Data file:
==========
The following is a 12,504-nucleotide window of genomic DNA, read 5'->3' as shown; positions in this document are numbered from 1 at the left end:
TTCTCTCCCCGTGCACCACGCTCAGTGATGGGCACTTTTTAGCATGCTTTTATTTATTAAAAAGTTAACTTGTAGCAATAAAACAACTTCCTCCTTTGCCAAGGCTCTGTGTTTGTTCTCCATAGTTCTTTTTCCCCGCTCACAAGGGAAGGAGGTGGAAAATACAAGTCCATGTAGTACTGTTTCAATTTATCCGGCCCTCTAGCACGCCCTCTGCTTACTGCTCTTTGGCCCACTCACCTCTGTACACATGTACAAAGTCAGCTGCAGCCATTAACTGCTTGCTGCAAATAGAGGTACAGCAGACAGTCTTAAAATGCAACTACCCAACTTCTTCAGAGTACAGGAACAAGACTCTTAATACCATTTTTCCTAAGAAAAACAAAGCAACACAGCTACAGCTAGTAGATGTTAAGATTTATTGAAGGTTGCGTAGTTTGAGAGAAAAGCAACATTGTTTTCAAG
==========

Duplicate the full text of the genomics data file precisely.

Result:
The following is a 12,504-nucleotide window of genomic DNA, read 5'->3' as shown; positions in this document are numbered from 1 at the left end:
TTCTCTCCCCGTGCACCACGCTCAGTGATGGGCACTTTTTAGCATGCTTTTATTTATTAAAAAGTTAACTTGTAGCAATAAAACAACTTCCTCCTTTGCCAAGGCTCTGTGTTTGTTCTCCATAGTTCTTTTTCCCCGCTCACAAGGGAAGGAGGTGGAAAATACAAGTCCATGTAGTACTGTTTCAATTTATCCGGCCCTCTAGCACGCCCTCTGCTTACTGCTCTTTGGCCCACTCACCTCTGTACACATGTACAAAGTCAGCTGCAGCCATTAACTGCTTGCTGCAAATAGAGGTACAGCAGACAGTCTTAAAATGCAACTACCCAACTTCTTCAGAGTACAGGAACAAGACTCTTAATACCATTTTTCCTAAGAAAAACAAAGCAACACAGCTACAGCTAGTAGATGTTAAGATTTATTGAAGGTTGCGTAGTTTGAGAGAAAAGCAACATTGTTTTCAAG